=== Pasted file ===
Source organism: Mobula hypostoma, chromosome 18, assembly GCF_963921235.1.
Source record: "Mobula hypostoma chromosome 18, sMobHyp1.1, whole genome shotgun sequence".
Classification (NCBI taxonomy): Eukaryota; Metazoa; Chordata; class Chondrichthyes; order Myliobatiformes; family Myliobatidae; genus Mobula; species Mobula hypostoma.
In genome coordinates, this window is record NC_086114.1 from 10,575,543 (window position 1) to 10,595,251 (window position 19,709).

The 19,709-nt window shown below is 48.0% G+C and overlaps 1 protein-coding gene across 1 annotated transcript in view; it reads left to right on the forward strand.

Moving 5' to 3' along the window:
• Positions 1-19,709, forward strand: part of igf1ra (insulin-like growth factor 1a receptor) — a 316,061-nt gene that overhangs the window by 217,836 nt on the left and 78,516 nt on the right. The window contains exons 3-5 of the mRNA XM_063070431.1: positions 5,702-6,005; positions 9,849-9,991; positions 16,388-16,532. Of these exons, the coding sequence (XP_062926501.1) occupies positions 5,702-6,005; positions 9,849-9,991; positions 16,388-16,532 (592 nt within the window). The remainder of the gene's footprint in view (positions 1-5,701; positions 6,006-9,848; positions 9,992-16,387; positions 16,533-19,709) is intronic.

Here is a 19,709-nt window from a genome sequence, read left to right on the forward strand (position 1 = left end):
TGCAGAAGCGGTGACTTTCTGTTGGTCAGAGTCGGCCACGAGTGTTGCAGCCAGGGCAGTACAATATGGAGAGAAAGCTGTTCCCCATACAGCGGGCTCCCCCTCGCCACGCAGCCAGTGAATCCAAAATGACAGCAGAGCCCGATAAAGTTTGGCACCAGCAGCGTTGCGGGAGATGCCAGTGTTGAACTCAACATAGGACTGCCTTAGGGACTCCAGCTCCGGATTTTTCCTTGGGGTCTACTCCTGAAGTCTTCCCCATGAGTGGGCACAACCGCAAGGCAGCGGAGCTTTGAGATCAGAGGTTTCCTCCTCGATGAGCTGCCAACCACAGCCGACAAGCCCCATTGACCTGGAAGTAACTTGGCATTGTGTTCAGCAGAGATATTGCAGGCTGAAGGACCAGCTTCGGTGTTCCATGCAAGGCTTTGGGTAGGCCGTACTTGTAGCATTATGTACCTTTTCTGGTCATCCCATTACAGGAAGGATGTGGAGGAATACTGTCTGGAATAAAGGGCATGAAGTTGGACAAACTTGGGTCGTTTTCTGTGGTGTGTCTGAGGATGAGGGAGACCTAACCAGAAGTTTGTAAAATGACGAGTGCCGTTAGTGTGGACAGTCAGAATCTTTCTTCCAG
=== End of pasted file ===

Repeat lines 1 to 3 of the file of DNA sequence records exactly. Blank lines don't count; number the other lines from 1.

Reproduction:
Source organism: Mobula hypostoma, chromosome 18, assembly GCF_963921235.1.
Source record: "Mobula hypostoma chromosome 18, sMobHyp1.1, whole genome shotgun sequence".
Classification (NCBI taxonomy): Eukaryota; Metazoa; Chordata; class Chondrichthyes; order Myliobatiformes; family Myliobatidae; genus Mobula; species Mobula hypostoma.